Business is booming for Brussels bubble lobbyists. There were an estimated 30,000 lobbyists working in the Belgian capital in 2014, making it second only to Washington D.C. Many Europeans have a negative view of all this. They worry that large corporations have too much of influence over EU decision-making, and that there is not enough transparency involved.

However, as long as there are proper rules in places to guarantee ethical behaviour, isn’t lobbying a key part of the democratic process? Shouldn’t stakeholders (including business, but also NGOs, activists, charities, etc.) have the opportunity to put forward their case and explain how new legislation will affect them?

Today, we’re continuing our “Ask” series with the European Ombudsman, Emily O’Reilly. As European Ombudsman, she deals with issues of maladministration, transparency, whistle blowing, and improper lobbying. She’s tasked with investigating complaints from citizens about poor administration by EU institutions or other EU bodies.

What do our readers think about lobbying in the EU? We had a question from Delay, who thinks lobbyists have far too much influence over EU politics. What would Emily O’Reilly say in response?

We also had a comment from Nikolai, who argues that “One man’s lobbying is another man’s advocacy”. However, he adds that it is important for lobbying to be strictly regulated, and conducted openly and according to the rules. Is that happening at the moment? Is undisclosed or improper lobbying being kept to a minimum in the EU?

Does the EU do enough to regulate lobbying? Do lobbyists have too much influence? Is undisclosed lobbying kept to a minimum? Let us know your thoughts and comments in the form below and we’ll take them to policymakers and experts for their reactions!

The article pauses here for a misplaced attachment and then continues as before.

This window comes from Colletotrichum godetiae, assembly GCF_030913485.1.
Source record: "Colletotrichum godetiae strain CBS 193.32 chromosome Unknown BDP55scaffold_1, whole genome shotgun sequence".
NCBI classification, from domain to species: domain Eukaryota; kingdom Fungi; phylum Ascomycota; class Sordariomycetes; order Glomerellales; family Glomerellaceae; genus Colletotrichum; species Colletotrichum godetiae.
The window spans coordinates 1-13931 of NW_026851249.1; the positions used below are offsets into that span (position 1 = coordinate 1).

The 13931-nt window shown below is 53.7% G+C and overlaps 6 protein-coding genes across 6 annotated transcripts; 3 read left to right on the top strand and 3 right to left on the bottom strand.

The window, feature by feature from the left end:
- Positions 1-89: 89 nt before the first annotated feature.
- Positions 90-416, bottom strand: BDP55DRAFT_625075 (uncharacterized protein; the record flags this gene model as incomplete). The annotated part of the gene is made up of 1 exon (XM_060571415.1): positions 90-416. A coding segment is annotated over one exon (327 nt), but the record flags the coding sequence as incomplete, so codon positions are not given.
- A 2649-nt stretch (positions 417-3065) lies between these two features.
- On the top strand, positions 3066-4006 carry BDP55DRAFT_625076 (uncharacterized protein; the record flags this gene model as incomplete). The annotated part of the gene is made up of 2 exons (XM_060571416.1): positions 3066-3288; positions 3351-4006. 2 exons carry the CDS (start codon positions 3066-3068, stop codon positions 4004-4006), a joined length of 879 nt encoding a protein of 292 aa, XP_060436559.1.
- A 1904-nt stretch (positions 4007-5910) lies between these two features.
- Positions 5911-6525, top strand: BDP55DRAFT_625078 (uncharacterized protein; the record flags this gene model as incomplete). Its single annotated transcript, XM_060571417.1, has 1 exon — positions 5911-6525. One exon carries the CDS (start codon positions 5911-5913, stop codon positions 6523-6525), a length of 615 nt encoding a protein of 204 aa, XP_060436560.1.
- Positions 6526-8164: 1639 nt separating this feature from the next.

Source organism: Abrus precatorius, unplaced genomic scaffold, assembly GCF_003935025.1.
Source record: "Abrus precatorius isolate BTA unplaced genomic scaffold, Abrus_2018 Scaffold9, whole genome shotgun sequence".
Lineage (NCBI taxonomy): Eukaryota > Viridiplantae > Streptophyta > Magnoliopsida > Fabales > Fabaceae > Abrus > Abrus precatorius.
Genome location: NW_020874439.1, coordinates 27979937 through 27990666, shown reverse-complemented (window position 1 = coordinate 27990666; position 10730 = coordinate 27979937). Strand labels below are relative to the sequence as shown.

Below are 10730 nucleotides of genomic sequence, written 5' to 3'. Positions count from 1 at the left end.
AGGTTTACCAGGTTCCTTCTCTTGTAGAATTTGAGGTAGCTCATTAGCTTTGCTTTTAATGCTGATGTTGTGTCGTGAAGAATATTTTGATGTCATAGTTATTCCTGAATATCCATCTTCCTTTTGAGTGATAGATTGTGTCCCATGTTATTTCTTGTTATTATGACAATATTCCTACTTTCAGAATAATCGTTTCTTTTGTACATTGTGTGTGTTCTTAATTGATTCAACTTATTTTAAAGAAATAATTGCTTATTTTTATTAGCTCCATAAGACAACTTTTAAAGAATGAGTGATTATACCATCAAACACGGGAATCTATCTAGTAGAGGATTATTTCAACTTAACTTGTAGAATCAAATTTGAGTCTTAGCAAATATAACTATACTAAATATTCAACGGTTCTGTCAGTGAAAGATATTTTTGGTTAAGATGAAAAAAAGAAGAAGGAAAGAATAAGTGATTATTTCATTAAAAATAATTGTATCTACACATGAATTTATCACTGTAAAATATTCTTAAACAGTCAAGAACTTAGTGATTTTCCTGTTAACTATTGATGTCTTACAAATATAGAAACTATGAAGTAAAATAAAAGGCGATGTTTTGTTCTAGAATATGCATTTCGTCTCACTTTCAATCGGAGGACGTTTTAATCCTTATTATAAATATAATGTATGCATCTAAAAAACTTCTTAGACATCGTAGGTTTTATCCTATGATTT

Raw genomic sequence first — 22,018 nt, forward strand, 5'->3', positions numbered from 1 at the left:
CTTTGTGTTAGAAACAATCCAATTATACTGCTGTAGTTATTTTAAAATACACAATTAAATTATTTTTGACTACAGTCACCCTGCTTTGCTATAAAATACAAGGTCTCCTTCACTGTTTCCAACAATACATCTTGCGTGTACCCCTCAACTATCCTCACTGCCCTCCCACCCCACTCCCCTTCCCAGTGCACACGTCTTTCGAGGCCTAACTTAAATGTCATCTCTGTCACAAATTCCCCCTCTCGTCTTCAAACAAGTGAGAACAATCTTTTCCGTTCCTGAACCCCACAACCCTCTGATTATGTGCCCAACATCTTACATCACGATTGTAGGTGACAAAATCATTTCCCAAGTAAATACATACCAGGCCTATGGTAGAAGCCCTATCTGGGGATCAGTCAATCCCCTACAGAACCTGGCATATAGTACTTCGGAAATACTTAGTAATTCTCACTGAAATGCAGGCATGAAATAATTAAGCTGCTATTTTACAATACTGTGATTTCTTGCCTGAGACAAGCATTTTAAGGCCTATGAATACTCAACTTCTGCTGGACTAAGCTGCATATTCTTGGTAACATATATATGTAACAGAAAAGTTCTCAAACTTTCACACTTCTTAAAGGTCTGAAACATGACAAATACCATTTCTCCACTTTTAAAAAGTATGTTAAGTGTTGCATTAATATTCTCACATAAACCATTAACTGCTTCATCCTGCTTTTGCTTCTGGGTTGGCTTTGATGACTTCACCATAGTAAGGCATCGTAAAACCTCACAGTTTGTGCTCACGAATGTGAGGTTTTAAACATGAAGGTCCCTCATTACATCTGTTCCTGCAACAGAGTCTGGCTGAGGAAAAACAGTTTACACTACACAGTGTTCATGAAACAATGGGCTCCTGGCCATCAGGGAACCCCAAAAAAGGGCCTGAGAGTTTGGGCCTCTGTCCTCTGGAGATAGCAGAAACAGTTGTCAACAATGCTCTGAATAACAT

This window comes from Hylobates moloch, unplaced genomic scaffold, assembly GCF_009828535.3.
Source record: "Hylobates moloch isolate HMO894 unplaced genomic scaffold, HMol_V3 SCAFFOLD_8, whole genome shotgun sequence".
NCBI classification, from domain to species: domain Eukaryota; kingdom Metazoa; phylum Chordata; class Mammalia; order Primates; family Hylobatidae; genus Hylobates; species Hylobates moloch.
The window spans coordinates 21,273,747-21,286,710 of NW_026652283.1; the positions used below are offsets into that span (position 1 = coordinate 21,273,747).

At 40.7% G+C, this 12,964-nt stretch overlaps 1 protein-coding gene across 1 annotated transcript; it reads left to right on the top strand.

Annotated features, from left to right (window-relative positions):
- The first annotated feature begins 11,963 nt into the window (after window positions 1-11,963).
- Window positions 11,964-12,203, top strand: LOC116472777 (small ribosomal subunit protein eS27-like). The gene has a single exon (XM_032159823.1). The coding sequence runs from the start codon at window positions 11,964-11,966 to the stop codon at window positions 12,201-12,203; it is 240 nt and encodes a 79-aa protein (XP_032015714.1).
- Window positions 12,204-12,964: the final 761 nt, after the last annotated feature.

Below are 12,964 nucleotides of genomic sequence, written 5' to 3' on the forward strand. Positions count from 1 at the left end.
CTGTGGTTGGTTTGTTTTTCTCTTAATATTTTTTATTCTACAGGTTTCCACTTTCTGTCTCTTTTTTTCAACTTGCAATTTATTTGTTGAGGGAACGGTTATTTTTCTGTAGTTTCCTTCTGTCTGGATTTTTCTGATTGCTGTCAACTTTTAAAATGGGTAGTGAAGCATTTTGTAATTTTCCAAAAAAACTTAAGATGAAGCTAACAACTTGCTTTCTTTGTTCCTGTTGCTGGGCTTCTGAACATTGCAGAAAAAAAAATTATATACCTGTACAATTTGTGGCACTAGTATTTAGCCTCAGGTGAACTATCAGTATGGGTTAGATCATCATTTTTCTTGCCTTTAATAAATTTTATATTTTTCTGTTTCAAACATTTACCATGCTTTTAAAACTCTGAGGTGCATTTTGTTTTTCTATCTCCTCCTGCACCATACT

IMAGE CREDITS: CC / Flickr – Flazingo Photos

29 comments Post a commentcomment

What do YOU think?

  1. avatar
    Bódis Kata

    Oh, this is going to be a hot topic. :D

    When EU bodies regularly meet private organisations to coordinate policy and execution, then the regulation of lobbying appears to be a big zero.

    • avatar
      Steven Selleslagh

      The most ridiculous statement I’ve ever heard in my entire life Marko Martinović!

    • avatar
      Dee O'brien

      Well you would say that Steven Selleslagh

  2. avatar
    Ivan Burrows

    With 236 MEP’s and the unelected European Commission in his back pocket Mr George Soros owns the EU & he does it via lobbying, so you work it out.
    This is the Eurozone in a nutshell:.

    Youth Unemployment:

    Greece: 39%
    Spain: 37.9%
    Italy: 32.7%
    France: 22%


    Germany: 6.6%

    Are you seeing the bigger picture yet ?

    • avatar
      Dee O'brien